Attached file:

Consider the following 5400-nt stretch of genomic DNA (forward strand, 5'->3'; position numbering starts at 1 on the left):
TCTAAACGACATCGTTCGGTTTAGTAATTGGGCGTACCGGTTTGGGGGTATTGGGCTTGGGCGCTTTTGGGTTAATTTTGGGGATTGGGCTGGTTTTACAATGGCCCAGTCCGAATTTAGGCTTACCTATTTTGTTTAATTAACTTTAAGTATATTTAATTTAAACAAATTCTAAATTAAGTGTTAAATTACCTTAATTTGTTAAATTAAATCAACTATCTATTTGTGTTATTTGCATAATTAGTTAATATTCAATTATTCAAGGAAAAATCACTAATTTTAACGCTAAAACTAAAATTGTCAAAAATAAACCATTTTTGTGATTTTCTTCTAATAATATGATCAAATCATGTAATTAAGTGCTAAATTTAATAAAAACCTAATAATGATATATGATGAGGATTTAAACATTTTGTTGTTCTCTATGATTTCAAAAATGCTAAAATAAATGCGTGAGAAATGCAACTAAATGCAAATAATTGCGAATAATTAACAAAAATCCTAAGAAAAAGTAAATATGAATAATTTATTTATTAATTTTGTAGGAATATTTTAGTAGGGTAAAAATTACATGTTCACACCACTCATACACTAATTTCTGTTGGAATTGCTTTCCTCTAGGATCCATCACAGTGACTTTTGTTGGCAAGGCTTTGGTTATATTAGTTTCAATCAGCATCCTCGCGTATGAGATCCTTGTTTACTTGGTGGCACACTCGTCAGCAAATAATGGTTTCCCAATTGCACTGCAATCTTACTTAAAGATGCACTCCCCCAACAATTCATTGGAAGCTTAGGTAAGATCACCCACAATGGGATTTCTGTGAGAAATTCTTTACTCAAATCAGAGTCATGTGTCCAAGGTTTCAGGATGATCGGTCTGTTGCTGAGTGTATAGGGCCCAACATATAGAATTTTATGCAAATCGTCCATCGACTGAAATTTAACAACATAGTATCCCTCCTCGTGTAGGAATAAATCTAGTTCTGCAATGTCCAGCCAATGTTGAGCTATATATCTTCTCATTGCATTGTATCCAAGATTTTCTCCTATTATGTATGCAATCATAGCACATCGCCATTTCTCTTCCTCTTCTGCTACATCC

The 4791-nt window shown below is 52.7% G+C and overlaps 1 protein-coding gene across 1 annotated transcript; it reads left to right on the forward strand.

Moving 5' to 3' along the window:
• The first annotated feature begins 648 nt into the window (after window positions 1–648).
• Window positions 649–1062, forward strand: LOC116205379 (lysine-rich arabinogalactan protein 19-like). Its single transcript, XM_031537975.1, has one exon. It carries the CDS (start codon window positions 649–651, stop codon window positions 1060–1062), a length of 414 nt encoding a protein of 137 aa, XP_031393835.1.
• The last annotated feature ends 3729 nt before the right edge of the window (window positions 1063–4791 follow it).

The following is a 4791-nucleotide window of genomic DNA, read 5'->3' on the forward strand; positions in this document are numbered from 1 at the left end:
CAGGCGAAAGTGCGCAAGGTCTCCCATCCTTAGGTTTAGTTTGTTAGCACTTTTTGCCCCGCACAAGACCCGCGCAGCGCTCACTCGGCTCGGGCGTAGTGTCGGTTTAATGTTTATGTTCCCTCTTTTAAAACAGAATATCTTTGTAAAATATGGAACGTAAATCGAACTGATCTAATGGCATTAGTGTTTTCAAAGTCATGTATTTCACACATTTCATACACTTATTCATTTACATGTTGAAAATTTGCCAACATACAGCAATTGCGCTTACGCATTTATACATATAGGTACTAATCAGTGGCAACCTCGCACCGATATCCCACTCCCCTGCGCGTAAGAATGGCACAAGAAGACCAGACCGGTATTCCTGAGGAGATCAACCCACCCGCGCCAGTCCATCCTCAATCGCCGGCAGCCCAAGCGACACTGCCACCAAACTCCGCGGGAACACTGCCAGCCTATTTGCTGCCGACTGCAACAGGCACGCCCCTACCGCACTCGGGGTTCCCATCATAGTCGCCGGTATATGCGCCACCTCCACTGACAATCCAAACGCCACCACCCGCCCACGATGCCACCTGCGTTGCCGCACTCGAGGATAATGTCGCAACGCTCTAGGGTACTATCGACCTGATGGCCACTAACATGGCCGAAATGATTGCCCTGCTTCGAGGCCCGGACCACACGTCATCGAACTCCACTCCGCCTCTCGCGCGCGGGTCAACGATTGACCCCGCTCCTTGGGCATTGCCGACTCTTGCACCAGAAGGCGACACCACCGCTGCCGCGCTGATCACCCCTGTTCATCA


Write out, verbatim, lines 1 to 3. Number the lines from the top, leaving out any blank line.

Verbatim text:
Consider the following 5400-nt stretch of genomic DNA (forward strand, 5'->3'; position numbering starts at 1 on the left):
TCTAAACGACATCGTTCGGTTTAGTAATTGGGCGTACCGGTTTGGGGGTATTGGGCTTGGGCGCTTTTGGGTTAATTTTGGGGATTGGGCTGGTTTTACAATGGCCCAGTCCGAATTTAGGCTTACCTATTTTGTTTAATTAACTTTAAGTATATTTAATTTAAACAAATTCTAAATTAAGTGTTAAATTACCTTAATTTGTTAAATTAAATCAACTATCTATTTGTGTTATTTGCATAATTAGTTAATATTCAATTATTCAAGGAAAAATCACTAATTTTAACGCTAAAACTAAAATTGTCAAAAATAAACCATTTTTGTGATTTTCTTCTAATAATATGATCAAATCATGTAATTAAGTGCTAAATTTAATAAAAACCTAATAATGATATATGATGAGGATTTAAACATTTTGTTGTTCTCTATGATTTCAAAAATGCTAAAATAAATGCGTGAGAAATGCAACTAAATGCAAATAATTGCGAATAATTAACAAAAATCCTAAGAAAAAGTAAATATGAATAATTTATTTATTAATTTTGTAGGAATATTTTAGTAGGGTAAAAATTACATGTTCACACCACTCATACACTAATTTCTGTTGGAATTGCTTTCCTCTAGGATCCATCACAGTGACTTTTGTTGGCAAGGCTTTGGTTATATTAGTTTCAATCAGCATCCTCGCGTATGAGATCCTTGTTTACTTGGTGGCACACTCGTCAGCAAATAATGGTTTCCCAATTGCACTGCAATCTTACTTAAAGATGCACTCCCCCAACAATTCATTGGAAGCTTAGGTAAGATCACCCACAATGGGATTTCTGTGAGAAATTCTTTACTCAAATCAGAGTCATGTGTCCAAGGTTTCAGGATGATCGGTCTGTTGCTGAGTGTATAGGGCCCAACATATAGAATTTTATGCAAATCGTCCATCGACTGAAATTTAACAACATAGTATCCCTCCTCGTGTAGGAATAAATCTAGTTCTGCAATGTCCAGCCAATGTTGAGCTATATATCTTCTCATTGCATTGTATCCAAGATTTTCTCCTATTATGTATGCAATCATAGCACATCGCCATTTCTCTTCCTCTTCTGCTACATCC

The 4791-nt window shown below is 52.7% G+C and overlaps 1 protein-coding gene across 1 annotated transcript; it reads left to right on the forward strand.